What all will the Women’s Reservation Bill change once it is a law?

Sushim Mukul
Sushim MukulSep 19, 2023 | 10:49

What all will the Women’s Reservation Bill change once it is a law?

The commencement of parliamentary proceedings in the New Parliament Building today may potentially involve the presentation of the Women's Reservation Bill. Photo: DailyO

After a busy Monday (September 18) in Lyuten's Delhi, marked by the last functioning day of the old Parliament building and the late cabinet meeting chaired by Prime Minister Narendra Modi, several reports emerged regarding the introduction of a bill reserving 33% of the seats in Lok Sabha and legislative assemblies for women.

Shortly after the cabinet meeting, the Minister of State for Food Processing Industries, Prahlad Singh Patel took to X (formerly Twitter) to congratulate PM Modi and his government for clearing the bill for its introduction in the Lok Sabha in the coming days. But, after a while, he deleted the tweet.


While this development is a cause for celebration, there's more to the story as the bill hasn't been tabled formally yet in this session.

As per India Today TV, the Union Cabinet approved the proposed bill that has been awaiting the approval of the Lower House since it was first introduced 27 years back, in 1996, under the Union Front Government before it fell. The bill was again introduced in 2008 during the Congress-led UPA  government and was passed in the Rajya Sabha (2010), but not in the Lok Sabha.

Understanding the bill

  • The Constitution (One Hundred and Eighth Amendment) Bill, 2008, as well as the Geeta Mukherjee Joint Committee and the Jayanti Natarajan Committee, form the basis of the details of this historic proposal. However, the exact contents of the bill will become clear after it is formally introduced.
  • Its core provisions include the reservation of one-third of all seats in the Lok Sabha and state assemblies for women. Currently, women occupy less than 15 per cent of Lok Sabha seats, and the figure is even lower in state assemblies.
  • However, it should be noted that the bill doesn't seek to alter the composition of the Rajya Sabha and the legislative councils in the states.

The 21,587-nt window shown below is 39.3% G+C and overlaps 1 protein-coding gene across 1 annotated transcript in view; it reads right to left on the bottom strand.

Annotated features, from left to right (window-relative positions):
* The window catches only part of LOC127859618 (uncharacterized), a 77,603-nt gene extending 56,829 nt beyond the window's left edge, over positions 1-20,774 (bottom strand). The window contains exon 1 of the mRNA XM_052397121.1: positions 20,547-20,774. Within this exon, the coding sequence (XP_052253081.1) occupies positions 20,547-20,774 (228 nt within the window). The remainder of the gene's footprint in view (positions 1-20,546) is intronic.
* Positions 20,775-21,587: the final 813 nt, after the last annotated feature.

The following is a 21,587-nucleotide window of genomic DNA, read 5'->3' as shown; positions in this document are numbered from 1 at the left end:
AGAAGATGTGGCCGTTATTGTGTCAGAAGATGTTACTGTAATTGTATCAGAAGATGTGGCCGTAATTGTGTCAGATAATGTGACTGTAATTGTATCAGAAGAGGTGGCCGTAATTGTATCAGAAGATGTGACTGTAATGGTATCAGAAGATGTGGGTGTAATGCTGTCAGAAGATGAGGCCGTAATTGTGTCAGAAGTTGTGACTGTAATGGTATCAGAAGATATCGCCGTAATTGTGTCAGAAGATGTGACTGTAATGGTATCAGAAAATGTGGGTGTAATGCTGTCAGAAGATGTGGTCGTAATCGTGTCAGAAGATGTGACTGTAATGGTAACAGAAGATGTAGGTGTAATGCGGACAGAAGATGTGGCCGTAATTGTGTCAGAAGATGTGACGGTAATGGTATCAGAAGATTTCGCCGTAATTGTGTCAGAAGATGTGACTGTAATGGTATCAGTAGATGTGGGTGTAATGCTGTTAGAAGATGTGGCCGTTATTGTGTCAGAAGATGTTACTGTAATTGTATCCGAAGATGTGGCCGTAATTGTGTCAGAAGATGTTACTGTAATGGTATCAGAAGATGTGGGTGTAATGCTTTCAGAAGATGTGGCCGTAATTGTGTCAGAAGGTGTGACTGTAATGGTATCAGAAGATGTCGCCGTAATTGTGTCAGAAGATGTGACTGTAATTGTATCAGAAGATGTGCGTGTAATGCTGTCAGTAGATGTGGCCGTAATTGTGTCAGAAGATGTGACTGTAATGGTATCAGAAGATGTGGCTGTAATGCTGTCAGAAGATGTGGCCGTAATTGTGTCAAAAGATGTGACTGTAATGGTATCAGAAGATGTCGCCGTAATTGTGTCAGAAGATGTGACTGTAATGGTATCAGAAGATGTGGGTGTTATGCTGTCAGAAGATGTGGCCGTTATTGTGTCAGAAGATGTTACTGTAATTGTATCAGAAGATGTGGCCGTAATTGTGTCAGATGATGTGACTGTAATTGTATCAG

• These reserved, one-third seats may rotate among different constituencies within a state or Union territory, meaning the same set of constituencies won't be reserved in consecutive Lok Sabha/Vidhan Sabha terms.
  • Additionally, the bill stipulated that one-third of the seats reserved for Scheduled Castes and Scheduled Tribes must also be reserved for women from those groups.
  • Notably, this reservation system would cease to exist 15 years after its implementation, according to the last bill introduced.

While the bill's approval is a crucial step, its implementation may not take place until after the delimitation process (the process of geographical demarcation of constituencies), which is expected around 2029.

However, a few reports suggest that the changes could come into effect before the next General Elections.


  • The supposed proposal was received well across the party lines, including the principal opposition Congress, the Nationalist Congress Party and a few others.
  • Congress leader Jairam Ramesh took to X (Formerly Twitter) and credited Rajiv Gandhi with bringing the reservation for women bill for the first time (local bodies) and expressed his dissatisfaction, saying, "This could have very well been discussed in the all-party meeting before the Special Session, and consensus could have been built instead of operating under a veil of secrecy."
  • Former Congress Chief, Sonia Gandhi too owned the bill this morning (September 19) saying, "Apna hai (it's ours)."
  • While several parties, including the Congress, Shiromani Akali Dal and Biju Janata Dal, have pushed for its passage, four parties, namely, Rashtriya Janta Dal (RJD), Janta Dal United (JDU), Samajwadi Party (SP) and the Jharkhand Mukti Morcha (JMM) have opposed the bill and voiced to include the Other Backward Classes (OBCs) and other minorities into its purview.
Last updated: September 19, 2023 | 10:59
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